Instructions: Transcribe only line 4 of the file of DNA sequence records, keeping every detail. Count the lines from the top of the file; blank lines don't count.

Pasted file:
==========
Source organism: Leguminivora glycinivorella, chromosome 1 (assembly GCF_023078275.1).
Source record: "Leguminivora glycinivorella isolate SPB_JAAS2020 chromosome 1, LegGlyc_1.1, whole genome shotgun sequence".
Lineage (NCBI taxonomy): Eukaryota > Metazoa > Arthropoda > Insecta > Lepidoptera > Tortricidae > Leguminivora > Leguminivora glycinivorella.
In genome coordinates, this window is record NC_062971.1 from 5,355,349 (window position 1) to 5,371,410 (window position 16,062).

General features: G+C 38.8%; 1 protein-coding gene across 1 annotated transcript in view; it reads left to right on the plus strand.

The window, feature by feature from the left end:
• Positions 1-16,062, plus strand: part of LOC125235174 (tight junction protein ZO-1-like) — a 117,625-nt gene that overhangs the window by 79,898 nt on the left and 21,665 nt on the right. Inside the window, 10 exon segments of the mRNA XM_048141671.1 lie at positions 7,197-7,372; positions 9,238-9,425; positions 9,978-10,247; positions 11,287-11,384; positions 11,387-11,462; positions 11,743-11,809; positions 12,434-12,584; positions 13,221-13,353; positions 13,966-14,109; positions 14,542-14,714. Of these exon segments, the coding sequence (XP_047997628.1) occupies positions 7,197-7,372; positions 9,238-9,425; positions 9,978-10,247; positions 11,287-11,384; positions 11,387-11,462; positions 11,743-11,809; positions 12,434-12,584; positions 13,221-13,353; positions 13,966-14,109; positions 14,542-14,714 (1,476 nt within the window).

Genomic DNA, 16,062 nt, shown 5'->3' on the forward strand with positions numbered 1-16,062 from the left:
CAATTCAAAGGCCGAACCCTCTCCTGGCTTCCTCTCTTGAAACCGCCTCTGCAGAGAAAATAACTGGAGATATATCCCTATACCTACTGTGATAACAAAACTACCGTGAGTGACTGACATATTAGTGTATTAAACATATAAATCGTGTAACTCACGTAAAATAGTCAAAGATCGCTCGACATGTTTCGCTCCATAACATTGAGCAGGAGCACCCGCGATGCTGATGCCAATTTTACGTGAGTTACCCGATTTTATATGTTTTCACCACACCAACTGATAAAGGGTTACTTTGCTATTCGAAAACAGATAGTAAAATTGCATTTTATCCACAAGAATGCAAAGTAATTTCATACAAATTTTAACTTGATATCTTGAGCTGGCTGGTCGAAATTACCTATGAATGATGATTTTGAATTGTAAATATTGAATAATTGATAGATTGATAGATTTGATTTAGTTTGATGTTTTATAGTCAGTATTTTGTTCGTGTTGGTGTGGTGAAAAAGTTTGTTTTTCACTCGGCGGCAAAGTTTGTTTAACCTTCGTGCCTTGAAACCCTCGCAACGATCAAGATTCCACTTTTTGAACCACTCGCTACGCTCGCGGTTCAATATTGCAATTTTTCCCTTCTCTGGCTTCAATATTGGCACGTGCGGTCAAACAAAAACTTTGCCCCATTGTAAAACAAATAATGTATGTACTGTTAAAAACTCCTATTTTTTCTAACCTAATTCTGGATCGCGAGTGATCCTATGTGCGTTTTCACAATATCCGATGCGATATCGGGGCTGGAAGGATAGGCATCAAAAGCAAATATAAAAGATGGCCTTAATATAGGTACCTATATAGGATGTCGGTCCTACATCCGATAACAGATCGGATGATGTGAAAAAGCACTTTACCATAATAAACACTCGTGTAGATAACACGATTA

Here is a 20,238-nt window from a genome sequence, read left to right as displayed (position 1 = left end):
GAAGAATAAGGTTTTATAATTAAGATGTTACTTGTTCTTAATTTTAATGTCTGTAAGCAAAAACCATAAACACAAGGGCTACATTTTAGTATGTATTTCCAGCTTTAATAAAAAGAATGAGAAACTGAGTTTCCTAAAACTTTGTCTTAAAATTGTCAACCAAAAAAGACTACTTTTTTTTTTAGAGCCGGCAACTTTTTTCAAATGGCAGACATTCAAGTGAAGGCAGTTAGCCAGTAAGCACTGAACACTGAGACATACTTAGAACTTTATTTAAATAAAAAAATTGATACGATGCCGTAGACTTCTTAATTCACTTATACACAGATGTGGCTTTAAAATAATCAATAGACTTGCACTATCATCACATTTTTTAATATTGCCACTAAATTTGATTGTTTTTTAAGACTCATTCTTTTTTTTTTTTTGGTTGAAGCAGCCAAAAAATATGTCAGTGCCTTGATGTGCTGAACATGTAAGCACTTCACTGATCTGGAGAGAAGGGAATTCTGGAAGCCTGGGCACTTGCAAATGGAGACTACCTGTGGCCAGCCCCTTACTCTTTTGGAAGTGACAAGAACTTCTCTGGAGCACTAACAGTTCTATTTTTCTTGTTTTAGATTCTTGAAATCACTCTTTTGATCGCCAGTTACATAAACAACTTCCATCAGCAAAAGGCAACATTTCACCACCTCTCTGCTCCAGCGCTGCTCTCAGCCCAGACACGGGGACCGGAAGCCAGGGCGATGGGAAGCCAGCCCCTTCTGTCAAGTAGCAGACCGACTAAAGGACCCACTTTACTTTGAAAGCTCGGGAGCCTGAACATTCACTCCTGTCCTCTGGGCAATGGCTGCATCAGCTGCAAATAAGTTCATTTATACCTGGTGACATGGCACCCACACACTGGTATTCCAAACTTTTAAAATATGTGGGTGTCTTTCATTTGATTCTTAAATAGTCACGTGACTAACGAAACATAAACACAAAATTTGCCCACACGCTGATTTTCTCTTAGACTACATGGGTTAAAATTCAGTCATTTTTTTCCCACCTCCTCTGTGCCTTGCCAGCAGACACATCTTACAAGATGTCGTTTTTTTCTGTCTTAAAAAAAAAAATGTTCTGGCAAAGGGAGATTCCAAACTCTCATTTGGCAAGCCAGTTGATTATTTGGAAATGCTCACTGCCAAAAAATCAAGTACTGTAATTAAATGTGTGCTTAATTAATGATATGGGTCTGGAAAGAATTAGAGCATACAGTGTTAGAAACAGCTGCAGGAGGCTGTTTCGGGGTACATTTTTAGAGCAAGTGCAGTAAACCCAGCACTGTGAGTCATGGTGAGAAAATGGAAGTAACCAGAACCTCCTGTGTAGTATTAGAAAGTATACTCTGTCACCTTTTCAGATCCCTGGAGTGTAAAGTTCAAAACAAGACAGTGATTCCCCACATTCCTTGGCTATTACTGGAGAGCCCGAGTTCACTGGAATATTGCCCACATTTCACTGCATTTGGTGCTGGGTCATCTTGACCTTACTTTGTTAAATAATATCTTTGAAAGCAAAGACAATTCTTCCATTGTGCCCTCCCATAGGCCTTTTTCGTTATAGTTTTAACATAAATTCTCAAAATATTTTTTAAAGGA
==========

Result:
In genome coordinates, this window is record NC_062971.1 from 5,355,349 (window position 1) to 5,371,410 (window position 16,062).